Researchers develop non-destructive quantum imaging method
Researchers at the University of Calgary have devised a new approach that utilises quantum entanglement and a genetic algorithm to image micrometre-sized samples without damaging them.
The experiment, detailed in Physical Review Research, used quantum-entangled light to generate visual representations of the internal morphology of thin, multilayered samples. The samples consisted of stacks of layers with thicknesses ranging from a few nanometres to hundreds of micrometres that featured microscopic patterns.
Quantum entanglement is a phenomenon where particles become connected and the state of one affects the others, regardless of the distance between them.
By implementing quantum interferometric methods, the research team developed a theoretical framework to anticipate the occurrence of artefacts and echoes, which can distort the final images. This allowed them to spot and filter out the artefacts during the digital imaging process.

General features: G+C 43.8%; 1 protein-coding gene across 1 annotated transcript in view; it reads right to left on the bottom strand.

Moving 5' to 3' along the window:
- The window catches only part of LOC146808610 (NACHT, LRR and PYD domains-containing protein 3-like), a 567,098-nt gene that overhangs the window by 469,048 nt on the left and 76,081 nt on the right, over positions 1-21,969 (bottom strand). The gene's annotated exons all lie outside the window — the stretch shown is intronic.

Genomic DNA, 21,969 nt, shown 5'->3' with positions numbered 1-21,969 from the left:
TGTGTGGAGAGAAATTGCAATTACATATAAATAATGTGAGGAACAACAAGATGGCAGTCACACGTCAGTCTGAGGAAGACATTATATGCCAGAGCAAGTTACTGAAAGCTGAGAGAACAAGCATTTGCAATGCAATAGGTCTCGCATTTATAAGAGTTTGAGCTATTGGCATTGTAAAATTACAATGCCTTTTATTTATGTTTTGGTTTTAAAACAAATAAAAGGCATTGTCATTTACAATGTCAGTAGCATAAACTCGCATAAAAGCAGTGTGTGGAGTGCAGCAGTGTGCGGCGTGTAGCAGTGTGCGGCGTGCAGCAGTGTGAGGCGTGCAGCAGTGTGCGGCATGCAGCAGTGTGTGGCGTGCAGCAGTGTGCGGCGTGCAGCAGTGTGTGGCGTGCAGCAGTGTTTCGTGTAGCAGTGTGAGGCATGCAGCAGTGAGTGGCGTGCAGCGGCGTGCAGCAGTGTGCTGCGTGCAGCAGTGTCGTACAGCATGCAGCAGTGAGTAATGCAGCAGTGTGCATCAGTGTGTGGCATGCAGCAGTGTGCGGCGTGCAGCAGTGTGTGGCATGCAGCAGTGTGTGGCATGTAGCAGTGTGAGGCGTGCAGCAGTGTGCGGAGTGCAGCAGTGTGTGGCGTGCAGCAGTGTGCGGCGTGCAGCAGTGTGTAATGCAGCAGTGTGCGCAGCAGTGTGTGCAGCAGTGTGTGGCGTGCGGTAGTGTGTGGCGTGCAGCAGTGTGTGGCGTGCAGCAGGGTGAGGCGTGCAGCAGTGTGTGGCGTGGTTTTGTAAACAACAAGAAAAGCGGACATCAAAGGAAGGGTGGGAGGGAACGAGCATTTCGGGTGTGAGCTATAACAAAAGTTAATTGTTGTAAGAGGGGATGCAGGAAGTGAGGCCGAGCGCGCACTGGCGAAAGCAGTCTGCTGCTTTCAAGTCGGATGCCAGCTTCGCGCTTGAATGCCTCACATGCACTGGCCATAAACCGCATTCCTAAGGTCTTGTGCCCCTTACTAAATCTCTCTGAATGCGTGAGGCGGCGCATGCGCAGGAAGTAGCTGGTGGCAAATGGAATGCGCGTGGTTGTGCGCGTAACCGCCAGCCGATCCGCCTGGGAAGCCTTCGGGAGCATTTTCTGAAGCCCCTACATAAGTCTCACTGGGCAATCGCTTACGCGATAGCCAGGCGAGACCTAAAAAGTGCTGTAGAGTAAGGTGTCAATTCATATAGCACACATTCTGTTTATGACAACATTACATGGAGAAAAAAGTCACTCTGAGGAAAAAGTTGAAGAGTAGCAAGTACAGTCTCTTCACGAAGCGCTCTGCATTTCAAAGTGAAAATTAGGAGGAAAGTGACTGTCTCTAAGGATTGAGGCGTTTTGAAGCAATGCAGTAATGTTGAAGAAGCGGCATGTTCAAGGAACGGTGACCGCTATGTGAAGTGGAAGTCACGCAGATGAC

As they imaged the various microscopic patterns on the samples, the results revealed that the entangled light combined with the algorithm was generating accurate, low-noise quantum images.
“The predictions of our approach closely matched the interferograms generated in the experiments,” Dr Shabir Barzanjeh, leader of the project said.
The team says that improving the clarity and precision of quantum sensing is a significant step toward scalable quantum optical coherence tomography (QOCT).
“QOCT is like the quantum equivalent of the sensing equipment your optometrist uses to look at the insides of your eyes,” Mayte Li-Gomez, also working on the project, said. “But it uses much less light, and would be much less invasive.”
The team says this kind of sensing would be useful for biomedical imaging and sensing, clinical applications, and materials science — allowing users to more easily see inside three-dimensional objects.
Because it uses less far less light than classical imaging, it could also capture images of objects and tissues that are sensitive to light without damaging them.
“Imagine having an imaging device where you could flip a switch to go between classical and quantum imaging,” said team member Taras Hrushevskyi. “You would have all the benefits of both — a complete picture of whatever you’re studying.”